Aliancys’ customers are turning to them for material and process advice.
Industrial process equipment is designed for a long and reliable operating life and has to withstand tough environments, therefore engineers must be sure that the components do not crack or fail, so that a continuous process operation can be guaranteed.
“Our customers typically know very well how to design the structural components of their equipment,” explains Ronald Uitterdijk, Associate Scientist at Aliancys. “But when it comes to selecting the right resins, laminate build-up, thickness of the corrosion layer, and types of glass and surfacing veils, they often come to us for advice or for a second opinion.”
According to Aliancys, the combination of using aggressive chemicals at elevated temperatures clearly poses some interesting questions on the choice of composite materials; how is material strength evolving over time, how to deal with mixtures of chemicals, different media going through the same pipe, or temperature fluctuations, how do additives for improving electrical conductivity or for improving abrasion resistance affect chemical resistance? It says that these questions clearly require a serious investigation of material and design alternatives.
“Our customers can already find many details on the chemical resistance of our resins in the Aliancys Chemical Resistance Guide,” adds Uitterdijk. “Particularly, as in the latest edition also Styrene-free and Food Contact resins are included. For more challenging components and chemical environments customers often ask us for support. We do a detailed investigation of part design and the specific exposure the part will see over time. Making full use of our expertise, we then issue a written resin advice that our customers use to sell their products to end-users, engineering companies and equipment operators.”
In order for Aliancys to make accurate recommendations on chemical resistance, it typically asks customers to specify the environment (composition of chemicals, concentrations, pH values, storage conditions), service temperatures, mechanical exposure, and composite laminate build-up.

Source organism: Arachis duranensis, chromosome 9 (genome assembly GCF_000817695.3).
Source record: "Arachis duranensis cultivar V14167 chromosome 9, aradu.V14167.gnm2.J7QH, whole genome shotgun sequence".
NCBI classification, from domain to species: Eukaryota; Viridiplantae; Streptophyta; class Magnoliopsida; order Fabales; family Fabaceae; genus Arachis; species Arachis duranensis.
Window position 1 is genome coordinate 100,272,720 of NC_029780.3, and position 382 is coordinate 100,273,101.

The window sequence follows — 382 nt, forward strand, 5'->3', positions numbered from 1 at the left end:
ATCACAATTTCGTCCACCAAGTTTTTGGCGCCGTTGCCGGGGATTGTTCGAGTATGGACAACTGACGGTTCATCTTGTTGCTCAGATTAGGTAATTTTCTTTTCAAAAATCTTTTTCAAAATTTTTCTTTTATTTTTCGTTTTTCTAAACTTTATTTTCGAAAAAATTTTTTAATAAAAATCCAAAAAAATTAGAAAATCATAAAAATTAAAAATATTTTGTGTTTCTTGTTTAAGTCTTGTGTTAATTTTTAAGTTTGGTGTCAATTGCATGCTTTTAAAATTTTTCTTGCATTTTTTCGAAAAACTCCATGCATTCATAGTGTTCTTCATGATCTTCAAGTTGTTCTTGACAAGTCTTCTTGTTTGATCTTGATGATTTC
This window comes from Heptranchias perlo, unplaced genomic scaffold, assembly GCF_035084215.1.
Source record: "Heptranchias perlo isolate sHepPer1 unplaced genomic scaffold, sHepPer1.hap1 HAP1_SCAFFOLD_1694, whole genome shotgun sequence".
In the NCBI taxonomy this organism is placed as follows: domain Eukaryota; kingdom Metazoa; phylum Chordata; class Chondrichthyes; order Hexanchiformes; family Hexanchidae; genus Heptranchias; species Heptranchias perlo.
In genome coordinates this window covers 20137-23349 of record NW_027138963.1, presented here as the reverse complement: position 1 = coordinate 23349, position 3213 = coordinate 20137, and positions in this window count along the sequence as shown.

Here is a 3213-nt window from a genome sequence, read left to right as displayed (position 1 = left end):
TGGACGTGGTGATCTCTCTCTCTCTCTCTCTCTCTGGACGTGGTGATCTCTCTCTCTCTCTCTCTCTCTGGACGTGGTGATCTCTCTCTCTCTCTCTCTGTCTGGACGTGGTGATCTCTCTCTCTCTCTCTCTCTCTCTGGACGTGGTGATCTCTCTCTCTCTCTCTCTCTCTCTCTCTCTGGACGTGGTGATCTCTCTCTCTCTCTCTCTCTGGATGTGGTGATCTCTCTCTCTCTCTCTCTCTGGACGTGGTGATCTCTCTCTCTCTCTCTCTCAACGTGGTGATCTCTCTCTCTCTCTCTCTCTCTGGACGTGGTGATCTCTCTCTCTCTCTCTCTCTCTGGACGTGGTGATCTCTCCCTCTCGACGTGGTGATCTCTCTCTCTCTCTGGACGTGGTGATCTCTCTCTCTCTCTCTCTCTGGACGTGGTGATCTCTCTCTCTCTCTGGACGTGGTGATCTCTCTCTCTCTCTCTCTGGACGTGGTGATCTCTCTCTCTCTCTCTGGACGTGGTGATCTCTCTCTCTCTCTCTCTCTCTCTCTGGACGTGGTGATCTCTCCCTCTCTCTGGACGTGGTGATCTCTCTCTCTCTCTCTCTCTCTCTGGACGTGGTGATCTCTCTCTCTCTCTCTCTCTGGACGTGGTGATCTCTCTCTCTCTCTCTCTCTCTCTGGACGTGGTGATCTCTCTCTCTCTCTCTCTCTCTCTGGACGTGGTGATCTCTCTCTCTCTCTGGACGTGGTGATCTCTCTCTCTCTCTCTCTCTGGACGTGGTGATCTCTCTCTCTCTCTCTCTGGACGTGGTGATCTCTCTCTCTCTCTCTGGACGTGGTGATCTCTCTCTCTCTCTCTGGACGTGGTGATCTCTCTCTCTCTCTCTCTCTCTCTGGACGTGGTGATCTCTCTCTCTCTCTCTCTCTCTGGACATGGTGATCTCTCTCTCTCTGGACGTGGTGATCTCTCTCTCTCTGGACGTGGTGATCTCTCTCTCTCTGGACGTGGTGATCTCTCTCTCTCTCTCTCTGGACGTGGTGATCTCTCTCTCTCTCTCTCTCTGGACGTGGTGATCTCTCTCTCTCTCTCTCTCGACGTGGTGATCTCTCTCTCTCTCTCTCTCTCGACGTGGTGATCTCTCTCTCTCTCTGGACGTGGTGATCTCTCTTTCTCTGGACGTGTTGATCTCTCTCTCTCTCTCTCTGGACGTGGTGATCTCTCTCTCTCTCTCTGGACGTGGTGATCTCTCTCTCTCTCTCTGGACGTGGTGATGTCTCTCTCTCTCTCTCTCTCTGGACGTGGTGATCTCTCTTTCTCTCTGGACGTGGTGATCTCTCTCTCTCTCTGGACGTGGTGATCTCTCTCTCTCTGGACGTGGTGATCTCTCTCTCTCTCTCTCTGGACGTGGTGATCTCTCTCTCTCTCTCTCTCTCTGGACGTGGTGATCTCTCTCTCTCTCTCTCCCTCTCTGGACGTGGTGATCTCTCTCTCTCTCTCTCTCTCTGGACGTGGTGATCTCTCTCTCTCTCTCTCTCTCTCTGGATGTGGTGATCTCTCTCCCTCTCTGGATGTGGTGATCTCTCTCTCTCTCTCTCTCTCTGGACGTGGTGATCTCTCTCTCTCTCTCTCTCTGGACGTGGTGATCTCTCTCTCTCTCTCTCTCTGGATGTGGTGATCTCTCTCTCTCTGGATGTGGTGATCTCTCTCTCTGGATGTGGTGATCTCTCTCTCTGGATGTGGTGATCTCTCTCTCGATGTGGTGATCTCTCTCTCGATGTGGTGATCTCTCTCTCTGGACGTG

Aliancys claims it has an excellent track record in giving advice about Chemical Resistance, and has proven over the years it can support its customers with adequate and reliable support. With the Atlac resins, Aliancys has a history that goes back more than forty years, where components have been in continuous service and exposed to different chemical substances and aggressive environments.
By logging all these experiences, combined with its ongoing development and testing program, it says it has been able to build up an extensive knowledge base of how its resins perform in contact with a vast range of corrosive media in different concentrations and at different temperatures. It explains that, so far more than 12,500 entries are in our Chemical Resistance database.
“We have often helped to increase both performance and cost of the customers’ equipment, by selecting the right resin and laminate build-up,” concludes Uitterdijk. “Sometimes using more expensive resins helps to reduce overall system cost because of manufacturing process simplification. In other applications we work with the customer to optimise the construction so that cheaper resins can be used. In all cases our customers know they can rely on us and do have a fast access to qualified experts.”